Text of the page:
Photo-artist Shibu Arakkal uses physical images of skin to tell a graphic, socio-political story, finds Nicole Dastur

How often have you actually observed the skin on your feet? Or any other part of your body? Looked at it, re-structured it in your mind? Not too often, right? In fact, not even once in your life?

Photo-artist Shibu Arakkal’s ongoing exhibition ‘Skin’ seems simple on the outset, but a closer look at the images and a deeper understanding of them reveals much more. The black and white images of various body parts – the focus, of course, being skin – are not complex to look at, but are indeed multifarious to understand. “Skin covers all of us, it is something we all have. Yet, it is the very same thing that divides us. On one level, the colour of our skin is so superficial, yet, on another, it is something that is embedded so deep in our society. We can love it or hate it, but we can’t ignore it,” says Shibu.

No, Shibu has not gone around India or the world shooting people with different colours and texturs. On the contrary, he has got his message across sitting right at home, for his subjects are none other than his wife and his grandmother – the two extremes as far as ‘skin’ is concerned, says Shibu. “I don’t know if I have a message for the viewer, but I have lots of questions,” he corrects, “But then, I am an abstractionist at heart. My images may not look abstract, but they are abstract in thought and interpretation. “So is that his style in this show too? “The works are minimalist with strong spiritual overtones; graphic, simple, yet hard-hitting.”

The landscape of the body as seen through Shibu’s black and white lens opens up the mind’s eye, and makes you take a second look. A deeper gaze at something you thought you knew so well. And that’s the kind of reaction Shibu wanted from the audience. “When I opened the exhibition in Bangalore, I found people standing in front of the photographs and staring at their own skin. Our notions of beauty are restricted to our socio-political upbringing. We consider just the face, hands, breasts, buttocks and legs to be sensuous. But what about the rest of the body? If looked at in a different light, even the feet can be objects of beauty! Every part of the human body has a character of its own,” states Shibu, whose images bring to life the essence of skin, its pores, wrinkles, imperfections and the sensation of touch. Shibu has often been described as one who has the heart of a painter and the mind of a photographer. “Because art in any form, is still art. A painting or a photograph has to connect with the receiver at some level, for it to be called art; the meaning is irrelevant,” feels Shibu, content with the fact that photography is now gaining acceptance as an art form. “Photography is a more approachable art form for the common man, as compared to painting and sculpting. There is a certain connection the viewer shares with photographs that is lacking in paintings; the common man has used a camera but hasn’t always held a paintbrush. We often criticize photographs, but how often do we voice our opinions on art? Photography should not be looked upon as elitist, that would defeat its purpose. It is, after all, the most realistic, relatable art form,” concludes Shibu.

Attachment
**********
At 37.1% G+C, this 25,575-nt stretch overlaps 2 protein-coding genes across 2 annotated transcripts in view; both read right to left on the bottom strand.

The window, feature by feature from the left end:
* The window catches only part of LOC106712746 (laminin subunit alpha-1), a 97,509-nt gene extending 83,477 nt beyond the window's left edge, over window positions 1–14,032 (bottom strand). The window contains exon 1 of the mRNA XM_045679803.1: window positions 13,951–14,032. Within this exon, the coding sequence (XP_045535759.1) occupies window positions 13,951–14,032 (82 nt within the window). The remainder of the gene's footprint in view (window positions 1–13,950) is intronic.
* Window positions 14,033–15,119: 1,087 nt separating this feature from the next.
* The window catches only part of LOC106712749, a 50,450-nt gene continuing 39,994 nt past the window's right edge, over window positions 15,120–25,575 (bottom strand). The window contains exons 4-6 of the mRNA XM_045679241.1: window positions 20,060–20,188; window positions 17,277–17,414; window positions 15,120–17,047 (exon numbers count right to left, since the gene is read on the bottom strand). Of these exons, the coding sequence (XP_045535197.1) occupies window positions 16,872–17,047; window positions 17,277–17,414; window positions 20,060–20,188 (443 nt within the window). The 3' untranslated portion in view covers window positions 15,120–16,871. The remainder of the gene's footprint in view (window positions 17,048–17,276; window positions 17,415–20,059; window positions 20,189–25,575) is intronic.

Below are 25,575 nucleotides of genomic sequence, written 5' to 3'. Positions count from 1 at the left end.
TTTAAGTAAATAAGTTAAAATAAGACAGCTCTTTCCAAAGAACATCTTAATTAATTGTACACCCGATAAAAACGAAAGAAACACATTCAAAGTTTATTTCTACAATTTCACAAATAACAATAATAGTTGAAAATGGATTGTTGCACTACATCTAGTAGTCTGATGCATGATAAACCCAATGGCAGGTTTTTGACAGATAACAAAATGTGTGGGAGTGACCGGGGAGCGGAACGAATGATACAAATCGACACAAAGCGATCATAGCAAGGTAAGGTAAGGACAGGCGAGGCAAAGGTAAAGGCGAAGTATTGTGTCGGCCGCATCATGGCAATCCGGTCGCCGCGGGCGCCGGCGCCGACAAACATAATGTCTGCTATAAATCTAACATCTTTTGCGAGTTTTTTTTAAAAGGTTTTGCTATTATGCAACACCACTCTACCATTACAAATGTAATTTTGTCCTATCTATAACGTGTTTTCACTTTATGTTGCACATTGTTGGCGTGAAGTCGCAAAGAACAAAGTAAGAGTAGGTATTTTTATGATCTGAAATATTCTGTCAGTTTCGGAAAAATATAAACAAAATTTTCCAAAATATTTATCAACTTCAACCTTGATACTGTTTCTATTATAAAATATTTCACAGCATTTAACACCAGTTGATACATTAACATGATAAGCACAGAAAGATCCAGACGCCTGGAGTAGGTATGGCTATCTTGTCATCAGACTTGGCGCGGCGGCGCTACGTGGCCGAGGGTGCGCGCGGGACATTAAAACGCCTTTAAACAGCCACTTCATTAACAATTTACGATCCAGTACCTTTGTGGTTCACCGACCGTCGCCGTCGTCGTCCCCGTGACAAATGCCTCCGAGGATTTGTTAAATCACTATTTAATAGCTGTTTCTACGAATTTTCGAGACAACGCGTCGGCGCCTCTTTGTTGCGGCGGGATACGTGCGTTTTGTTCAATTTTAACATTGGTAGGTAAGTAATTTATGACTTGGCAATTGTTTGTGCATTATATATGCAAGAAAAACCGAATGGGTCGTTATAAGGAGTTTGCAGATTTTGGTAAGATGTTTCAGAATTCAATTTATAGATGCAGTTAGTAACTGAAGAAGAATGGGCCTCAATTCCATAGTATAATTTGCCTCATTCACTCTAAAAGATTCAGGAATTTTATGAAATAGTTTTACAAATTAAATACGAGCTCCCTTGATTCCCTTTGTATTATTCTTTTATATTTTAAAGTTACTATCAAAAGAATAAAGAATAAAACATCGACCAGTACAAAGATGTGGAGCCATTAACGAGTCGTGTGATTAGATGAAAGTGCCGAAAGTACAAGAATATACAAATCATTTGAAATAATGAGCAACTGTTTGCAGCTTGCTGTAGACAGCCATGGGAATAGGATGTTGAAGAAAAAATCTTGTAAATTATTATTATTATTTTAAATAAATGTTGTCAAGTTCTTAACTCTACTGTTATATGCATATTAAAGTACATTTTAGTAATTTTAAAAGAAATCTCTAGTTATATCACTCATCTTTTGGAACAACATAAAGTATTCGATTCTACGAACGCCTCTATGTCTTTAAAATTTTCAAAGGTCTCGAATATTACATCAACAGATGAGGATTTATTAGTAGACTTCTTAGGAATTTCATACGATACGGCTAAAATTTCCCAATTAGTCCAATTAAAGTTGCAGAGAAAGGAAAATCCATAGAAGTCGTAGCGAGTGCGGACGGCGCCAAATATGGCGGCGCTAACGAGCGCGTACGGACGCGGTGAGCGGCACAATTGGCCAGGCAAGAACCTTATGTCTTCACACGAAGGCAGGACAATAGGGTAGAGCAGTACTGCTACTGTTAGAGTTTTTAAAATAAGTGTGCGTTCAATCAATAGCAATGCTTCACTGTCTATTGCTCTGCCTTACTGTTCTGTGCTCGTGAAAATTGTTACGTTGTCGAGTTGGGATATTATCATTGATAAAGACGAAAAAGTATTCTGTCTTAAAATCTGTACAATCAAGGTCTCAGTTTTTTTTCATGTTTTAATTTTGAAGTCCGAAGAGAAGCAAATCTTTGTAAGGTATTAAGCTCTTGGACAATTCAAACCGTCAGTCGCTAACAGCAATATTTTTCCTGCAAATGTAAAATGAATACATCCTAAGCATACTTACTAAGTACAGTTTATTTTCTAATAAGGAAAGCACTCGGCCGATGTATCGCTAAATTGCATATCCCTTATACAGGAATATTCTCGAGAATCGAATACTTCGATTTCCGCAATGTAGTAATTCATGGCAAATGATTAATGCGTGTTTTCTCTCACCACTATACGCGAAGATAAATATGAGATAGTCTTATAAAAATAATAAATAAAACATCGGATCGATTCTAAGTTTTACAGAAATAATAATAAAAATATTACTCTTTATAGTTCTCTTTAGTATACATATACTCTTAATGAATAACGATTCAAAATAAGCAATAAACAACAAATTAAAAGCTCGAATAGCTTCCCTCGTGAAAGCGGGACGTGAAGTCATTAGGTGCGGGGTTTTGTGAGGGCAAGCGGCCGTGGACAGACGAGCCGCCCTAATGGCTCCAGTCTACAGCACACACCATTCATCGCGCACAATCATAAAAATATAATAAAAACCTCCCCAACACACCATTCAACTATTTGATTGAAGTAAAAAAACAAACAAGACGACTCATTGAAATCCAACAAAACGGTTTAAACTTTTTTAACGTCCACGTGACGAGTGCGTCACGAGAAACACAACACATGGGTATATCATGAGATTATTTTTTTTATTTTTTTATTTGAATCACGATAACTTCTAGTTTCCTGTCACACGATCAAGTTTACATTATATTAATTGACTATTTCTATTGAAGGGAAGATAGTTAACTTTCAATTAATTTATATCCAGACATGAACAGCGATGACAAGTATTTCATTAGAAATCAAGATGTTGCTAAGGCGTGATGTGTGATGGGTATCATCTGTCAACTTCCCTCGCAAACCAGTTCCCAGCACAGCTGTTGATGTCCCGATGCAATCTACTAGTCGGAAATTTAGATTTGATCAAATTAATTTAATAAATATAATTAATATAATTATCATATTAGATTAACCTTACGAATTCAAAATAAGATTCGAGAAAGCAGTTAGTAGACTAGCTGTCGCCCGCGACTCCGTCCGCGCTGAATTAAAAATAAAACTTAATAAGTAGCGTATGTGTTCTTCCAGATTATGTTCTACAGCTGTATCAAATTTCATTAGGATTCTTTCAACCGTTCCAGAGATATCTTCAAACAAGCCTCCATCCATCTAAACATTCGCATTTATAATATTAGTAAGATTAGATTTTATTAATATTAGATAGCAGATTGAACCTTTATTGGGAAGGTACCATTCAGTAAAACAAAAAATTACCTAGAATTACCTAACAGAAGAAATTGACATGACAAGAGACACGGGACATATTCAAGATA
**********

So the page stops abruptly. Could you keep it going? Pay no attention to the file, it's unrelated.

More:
Nicole Dastur
Shibu Arakkal doesn’t just think in black and white, but in forms and shapes, says art critic Reema Moudgil in Arakkal’s website. He is also known to have a “the heart of a painter and the mind of a photographer’ as his mentor Rafique Sayyed says of him .Arakkal’s black and white photo graphs on display at Gallery Beyond are proof to these comments. Arakkal goes beyond the obvious influences of his mentor in terms of lighting, composition, form and texture. He is fascinated by how the human body parts behave in front of his Canon 2.8 series lenses. His subjects don’t even know which part of their anatomy is being focused upon.

“I chose to shoot my wife Sabah and my granny Katherine for this entire series. I decided to focus on people I knew well so that I could related to them better and know exactly what I was looking for,” said Arakkal introducing his exhibition.

Close-ups of less-featured body parts like the hand, forehead, torso, neck and the spine interest Arakkal more than buttocks, breasts or legs. He focuses on skin patches that are taken for granted like those on the back of the forehand, on the forehead and the skin of an aged neck. For this exhibition which is on till September 28, he has been shooting skin for nearly eight months.

He’s fond of multiplying his images and watching its graphic interplay using Photoshop. “I’m totally for photographs being manipulated by software,” he emphasizes. Two images are blended to create a new ‘whole’ image that is quasi realistic; even poetic. “The idea came to me when I thought of it as our ‘packaging’, so to speak. We get judged by it, it is as personal to me as it is political,” says Arakkal in conclusion.

Francis D’Sa
Beauty’s possibly skin-deep, but for Shibu Arakkal, it’s all black and white, says Jaideep Sen